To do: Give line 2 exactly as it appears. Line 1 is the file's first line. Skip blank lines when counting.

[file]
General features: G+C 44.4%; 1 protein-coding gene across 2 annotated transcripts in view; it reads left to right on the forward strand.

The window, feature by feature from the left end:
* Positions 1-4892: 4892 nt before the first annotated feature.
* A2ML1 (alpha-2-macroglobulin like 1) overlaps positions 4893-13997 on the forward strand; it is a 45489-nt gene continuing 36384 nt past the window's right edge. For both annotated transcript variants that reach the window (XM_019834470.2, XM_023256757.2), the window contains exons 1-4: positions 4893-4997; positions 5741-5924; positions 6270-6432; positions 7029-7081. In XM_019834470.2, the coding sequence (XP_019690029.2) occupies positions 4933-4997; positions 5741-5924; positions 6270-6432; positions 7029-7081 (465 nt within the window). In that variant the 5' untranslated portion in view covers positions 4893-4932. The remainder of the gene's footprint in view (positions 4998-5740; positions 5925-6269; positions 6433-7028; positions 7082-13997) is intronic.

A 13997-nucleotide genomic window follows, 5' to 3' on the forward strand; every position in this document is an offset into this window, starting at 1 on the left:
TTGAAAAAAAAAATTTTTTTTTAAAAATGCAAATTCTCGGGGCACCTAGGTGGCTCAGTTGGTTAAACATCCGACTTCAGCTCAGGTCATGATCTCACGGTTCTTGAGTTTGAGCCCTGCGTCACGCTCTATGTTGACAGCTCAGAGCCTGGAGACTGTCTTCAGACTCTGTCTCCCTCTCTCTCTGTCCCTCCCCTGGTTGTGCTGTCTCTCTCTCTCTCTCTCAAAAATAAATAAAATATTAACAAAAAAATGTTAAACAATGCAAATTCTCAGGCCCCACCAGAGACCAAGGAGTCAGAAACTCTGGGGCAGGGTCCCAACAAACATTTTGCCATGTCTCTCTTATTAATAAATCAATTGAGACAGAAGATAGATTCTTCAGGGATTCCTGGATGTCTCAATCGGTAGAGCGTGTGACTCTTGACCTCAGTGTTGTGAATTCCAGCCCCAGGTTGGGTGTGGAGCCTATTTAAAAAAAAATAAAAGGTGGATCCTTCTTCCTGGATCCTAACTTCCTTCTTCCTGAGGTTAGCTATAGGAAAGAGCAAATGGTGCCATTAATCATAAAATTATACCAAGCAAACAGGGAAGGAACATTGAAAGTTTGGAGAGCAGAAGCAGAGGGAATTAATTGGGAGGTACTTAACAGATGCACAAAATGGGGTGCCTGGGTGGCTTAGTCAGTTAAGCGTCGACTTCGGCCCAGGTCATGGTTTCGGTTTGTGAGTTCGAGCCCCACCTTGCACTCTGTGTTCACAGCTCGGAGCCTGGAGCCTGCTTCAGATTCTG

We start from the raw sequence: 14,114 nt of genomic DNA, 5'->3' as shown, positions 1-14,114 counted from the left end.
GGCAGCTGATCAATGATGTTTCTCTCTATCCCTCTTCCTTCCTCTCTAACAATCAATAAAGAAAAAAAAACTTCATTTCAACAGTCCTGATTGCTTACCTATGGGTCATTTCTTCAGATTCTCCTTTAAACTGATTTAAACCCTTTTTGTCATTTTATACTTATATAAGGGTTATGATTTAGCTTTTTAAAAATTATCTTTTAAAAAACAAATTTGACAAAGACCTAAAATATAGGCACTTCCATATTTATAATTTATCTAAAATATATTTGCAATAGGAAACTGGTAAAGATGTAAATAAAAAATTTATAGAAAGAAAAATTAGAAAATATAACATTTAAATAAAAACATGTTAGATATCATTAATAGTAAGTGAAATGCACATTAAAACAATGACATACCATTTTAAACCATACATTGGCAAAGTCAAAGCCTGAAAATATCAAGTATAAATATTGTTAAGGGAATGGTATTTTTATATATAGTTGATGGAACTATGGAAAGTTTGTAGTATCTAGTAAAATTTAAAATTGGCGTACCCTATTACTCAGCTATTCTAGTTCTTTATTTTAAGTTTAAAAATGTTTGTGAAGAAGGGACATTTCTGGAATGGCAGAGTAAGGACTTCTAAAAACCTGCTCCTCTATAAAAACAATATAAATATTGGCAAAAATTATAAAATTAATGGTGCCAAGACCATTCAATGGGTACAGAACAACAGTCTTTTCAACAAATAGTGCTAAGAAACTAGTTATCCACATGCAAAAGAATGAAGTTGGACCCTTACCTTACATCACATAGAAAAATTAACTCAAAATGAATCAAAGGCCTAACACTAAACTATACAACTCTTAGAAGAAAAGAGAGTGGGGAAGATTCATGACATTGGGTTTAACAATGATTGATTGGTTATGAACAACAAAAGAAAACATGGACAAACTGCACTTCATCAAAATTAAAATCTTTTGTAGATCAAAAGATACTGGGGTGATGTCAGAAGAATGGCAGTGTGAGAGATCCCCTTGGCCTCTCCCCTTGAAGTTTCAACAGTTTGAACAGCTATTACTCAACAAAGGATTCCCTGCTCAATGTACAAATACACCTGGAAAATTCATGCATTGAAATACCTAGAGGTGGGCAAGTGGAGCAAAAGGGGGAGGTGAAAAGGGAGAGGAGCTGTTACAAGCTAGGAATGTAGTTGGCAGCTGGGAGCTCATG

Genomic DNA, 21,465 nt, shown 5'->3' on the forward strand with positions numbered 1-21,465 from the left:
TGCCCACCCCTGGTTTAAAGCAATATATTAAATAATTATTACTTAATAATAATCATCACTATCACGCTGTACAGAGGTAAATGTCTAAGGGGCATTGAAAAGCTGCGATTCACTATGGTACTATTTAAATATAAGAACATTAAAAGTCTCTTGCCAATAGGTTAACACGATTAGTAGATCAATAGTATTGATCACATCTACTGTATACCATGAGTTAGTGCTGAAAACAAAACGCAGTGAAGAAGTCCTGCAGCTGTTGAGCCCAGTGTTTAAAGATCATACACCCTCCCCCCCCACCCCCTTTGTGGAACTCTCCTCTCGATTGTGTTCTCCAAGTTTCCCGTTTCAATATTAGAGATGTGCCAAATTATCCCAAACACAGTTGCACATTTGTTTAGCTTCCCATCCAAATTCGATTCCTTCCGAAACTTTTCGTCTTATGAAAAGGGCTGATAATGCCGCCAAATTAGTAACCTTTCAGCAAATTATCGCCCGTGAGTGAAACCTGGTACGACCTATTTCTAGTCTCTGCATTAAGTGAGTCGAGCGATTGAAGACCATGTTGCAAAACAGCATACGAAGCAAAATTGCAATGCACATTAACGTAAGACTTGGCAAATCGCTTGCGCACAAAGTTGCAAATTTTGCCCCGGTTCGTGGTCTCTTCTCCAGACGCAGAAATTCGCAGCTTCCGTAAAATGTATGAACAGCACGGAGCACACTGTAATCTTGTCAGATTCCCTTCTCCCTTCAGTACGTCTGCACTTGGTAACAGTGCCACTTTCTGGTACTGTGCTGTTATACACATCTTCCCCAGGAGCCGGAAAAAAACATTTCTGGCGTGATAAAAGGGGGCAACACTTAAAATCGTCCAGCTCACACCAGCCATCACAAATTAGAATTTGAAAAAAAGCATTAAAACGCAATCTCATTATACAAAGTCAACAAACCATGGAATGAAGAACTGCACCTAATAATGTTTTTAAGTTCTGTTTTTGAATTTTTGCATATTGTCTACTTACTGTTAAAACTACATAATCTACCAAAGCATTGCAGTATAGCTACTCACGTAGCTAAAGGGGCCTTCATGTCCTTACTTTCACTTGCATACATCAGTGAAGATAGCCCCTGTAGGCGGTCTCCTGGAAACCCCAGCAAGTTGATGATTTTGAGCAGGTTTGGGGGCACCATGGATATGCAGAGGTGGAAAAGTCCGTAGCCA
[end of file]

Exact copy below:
The window, feature by feature from the left end: